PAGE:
Tagged: MVP

Postseason and Award Predictions: Don’t Worry, They’ll Be Wrong

The regular season begins this Sunday tomorrow at 5:05PM PST when the Texas Rangers play the Houston Astros in that famous AL West rivalry, which means this week is all about previews, bold predictions, and message board put downs. I will say I am not good at predicting things, so let’s get that straight. Like everybody else though, I have an opinion on the matter of how events will play out.  Let us preview the postseason, where the best team doesn’t always win due to the randomness of how the short series will go. It’s a first team to eleven wins once the DS begins, and normally the team that catches fire tends to do the celebrating. Also in my analysis, the team that scores more runs tend to win games. I’ll start with who I have going into the playoffs, then the predictions of the resulting postseason series. After that, I’ll go into regular season awards.

NL Playoff Seeding

1. Washington Nationals

2. Cincinnati Reds

3. Los Angeles Dodgers

4. Atlanta Braves

5. San Francisco Giants

Wild-Card Play-in Game

Atlanta beats San Francisco


Atlanta beats Washington

Cincinnati beats Los Angeles


Cincinnati beats Atlanta

AL Playoff Seeding

1. Detroit Tigers

2. Toronto Blue Jays

3. Los Angeles Angels of Anaheim

4. Tampa Bay Rays

5. Texas Rangers

Wild-Card Play-in Game

Tampa Bay beats Texas


Detroit beats Tampa Bay

Toronto beats LA of A


Detroit beats Toronto

World Series (game will be in AL Park when AL wins ASG)

Detroit beats Cincinnati

Don’t worry Tiger fans, I’m sure my predictions won’t be correct!


Regular Season Awards

I will go into who the MVP, Cy Young, and Rookie of the Year for both leagues will be. These will also probably be wrong.

AL MVP — Mike Trout

Asking me if I’m mad, bro? Nah, not mad, but let’s say Mike Trout does even 80% of what he did in 2012 in 2013, and his team gets to the playoffs, the voters are going to give him his “redemption,” and feel good that “see, we don’t hate advanced stats,” as we roll our collective eyes together. Sophomore slump? Maybe a little, but the only thing that will stop this fish is if he gets hurt playing the game.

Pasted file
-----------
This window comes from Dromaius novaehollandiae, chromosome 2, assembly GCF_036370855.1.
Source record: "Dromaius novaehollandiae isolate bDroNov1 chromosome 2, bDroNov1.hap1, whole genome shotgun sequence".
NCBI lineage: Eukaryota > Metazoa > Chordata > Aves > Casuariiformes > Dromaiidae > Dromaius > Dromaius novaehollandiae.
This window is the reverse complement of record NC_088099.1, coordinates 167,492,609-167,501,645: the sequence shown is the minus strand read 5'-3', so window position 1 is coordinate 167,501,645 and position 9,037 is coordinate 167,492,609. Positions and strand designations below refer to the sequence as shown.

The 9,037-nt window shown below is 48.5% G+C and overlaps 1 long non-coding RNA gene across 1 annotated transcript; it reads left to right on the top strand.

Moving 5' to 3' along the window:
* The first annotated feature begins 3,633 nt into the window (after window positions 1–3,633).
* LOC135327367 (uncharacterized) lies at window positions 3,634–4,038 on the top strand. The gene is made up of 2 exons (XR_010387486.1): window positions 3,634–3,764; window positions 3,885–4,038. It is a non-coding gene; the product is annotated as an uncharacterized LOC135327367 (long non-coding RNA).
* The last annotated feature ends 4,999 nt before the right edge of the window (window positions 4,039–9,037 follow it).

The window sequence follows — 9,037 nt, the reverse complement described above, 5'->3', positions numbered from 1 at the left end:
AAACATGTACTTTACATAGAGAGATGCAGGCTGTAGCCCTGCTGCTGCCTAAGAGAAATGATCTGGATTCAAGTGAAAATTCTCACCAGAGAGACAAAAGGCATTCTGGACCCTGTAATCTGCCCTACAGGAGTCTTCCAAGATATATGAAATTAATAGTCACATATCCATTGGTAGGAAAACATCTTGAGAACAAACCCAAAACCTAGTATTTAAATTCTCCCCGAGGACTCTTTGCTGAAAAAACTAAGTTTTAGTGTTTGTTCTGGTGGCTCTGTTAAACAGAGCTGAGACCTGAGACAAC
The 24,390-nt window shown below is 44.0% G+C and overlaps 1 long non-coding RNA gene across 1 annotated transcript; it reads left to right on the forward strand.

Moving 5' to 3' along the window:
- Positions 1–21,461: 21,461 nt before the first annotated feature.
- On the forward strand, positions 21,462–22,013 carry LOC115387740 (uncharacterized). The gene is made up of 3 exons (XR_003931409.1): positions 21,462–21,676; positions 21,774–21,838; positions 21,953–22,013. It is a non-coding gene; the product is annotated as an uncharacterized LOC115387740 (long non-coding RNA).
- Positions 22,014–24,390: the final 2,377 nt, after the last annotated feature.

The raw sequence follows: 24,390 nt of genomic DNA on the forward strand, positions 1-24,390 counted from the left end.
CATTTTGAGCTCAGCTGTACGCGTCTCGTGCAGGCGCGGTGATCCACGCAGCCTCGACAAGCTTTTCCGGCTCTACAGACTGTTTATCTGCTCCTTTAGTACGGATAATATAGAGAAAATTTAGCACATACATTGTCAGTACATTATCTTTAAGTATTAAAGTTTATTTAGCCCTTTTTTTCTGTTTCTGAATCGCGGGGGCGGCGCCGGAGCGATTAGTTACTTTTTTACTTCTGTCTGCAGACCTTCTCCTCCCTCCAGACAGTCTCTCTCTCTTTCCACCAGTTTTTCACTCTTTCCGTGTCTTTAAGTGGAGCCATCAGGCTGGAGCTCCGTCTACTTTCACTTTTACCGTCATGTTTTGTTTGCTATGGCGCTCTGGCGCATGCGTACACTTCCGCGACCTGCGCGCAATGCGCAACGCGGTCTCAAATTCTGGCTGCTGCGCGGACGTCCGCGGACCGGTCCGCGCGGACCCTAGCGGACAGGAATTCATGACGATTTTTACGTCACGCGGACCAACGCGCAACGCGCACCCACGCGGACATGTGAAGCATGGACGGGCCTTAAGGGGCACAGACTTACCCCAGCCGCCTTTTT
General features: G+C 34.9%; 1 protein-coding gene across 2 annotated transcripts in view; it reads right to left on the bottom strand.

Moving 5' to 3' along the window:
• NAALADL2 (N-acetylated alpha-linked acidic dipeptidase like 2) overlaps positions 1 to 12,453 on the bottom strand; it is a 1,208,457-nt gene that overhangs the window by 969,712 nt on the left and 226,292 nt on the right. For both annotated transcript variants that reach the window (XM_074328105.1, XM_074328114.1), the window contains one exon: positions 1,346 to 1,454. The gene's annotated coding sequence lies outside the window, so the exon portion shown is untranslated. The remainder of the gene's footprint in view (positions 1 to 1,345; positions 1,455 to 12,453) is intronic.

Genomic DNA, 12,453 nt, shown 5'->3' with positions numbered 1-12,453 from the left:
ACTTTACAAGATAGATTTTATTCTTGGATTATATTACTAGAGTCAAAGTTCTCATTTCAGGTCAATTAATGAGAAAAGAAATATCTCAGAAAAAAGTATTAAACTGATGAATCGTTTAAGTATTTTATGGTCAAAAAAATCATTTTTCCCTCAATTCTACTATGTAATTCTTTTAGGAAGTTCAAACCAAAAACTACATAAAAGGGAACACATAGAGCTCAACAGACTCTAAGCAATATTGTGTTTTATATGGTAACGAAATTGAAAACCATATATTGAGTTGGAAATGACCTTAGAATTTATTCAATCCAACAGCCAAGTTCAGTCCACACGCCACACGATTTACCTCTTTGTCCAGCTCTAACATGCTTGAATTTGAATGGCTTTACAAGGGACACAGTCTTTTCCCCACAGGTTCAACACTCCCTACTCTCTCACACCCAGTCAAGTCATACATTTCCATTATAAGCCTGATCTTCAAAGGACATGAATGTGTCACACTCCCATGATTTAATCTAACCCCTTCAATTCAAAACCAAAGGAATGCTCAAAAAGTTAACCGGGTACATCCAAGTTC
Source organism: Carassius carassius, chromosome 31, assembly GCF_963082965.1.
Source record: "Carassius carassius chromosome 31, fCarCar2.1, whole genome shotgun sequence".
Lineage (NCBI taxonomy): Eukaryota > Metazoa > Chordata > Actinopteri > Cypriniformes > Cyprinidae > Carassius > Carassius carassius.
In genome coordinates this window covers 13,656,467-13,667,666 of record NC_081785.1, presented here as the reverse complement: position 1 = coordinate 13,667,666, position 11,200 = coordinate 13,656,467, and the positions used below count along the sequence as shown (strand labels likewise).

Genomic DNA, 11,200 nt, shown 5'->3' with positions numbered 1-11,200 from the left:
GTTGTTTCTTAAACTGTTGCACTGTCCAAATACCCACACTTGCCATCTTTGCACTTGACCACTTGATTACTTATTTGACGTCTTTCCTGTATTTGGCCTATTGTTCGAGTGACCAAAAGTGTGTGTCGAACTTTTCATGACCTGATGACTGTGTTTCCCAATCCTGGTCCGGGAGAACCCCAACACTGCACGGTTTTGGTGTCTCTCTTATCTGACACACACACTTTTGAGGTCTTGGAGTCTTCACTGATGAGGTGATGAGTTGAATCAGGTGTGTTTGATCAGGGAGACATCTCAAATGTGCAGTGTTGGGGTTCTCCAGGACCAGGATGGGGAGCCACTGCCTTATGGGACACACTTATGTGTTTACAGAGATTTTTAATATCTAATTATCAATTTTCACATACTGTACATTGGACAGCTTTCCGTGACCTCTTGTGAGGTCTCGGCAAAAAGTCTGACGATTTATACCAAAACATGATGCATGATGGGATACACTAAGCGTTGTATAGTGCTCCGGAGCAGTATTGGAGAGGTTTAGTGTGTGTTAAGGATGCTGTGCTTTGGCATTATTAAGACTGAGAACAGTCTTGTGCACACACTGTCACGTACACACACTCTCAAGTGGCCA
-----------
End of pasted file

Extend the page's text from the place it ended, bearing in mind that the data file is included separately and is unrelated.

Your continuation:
NL MVP — Justin Upton

They say a change of scenery can do wonders for a player, and how about playing with an organization that wants you? I’d say that’s a good start. I think Upton will have a career year, players like Braun and Posey will regress a little, and Upton will find his team in the playoffs. Justin Upton may not have the best year of everybody, but I think he gets the award.

AL Cy Young — Justin Verlander

Kind of like Trout, he’s only going to get stopped by an injury. He should continue to rack up the pitcher wins, satisfying the old school, and his team will make the playoffs all with lots of money, and lots of strikeouts. Probably not many multi-homer against games though. Verlander is just excellent.

NL Cy Young — Clayton Kershaw

Dickey was a great story in 2012, but I still side with the overall metrics a bit on Kershaw, believing he got snubbed by just a little bit, nothing too controversial. Kershaw, like Verlander, will be getting plenty of pitcher wins behind a boosted offense, and he’s still really, really good. Oh, and his team will be going to the playoffs so that equals instant votes.

AL Rookie of the Year — Jackie Bradley Jr. 

Shot up the prospect lists in 2012 into 2013, and is projected to start with the team. For the kid, the defense will be getting peoples attention, while the stick may not be able to do anything super special, it’ll be enough. Lots of names for both RoY awards, JBJ just happens to be my guess right now.

NL Rookie of the Year — Zack Wheeler

Wheeler will not come up until June and he’ll still get the award. Dominating the minors, and yes, I understand the pain he’s going to cause Giants fans, but the kid is good, and will be going after his opposition from the get-go with heat and curveballs and breaking balls and strikeouts.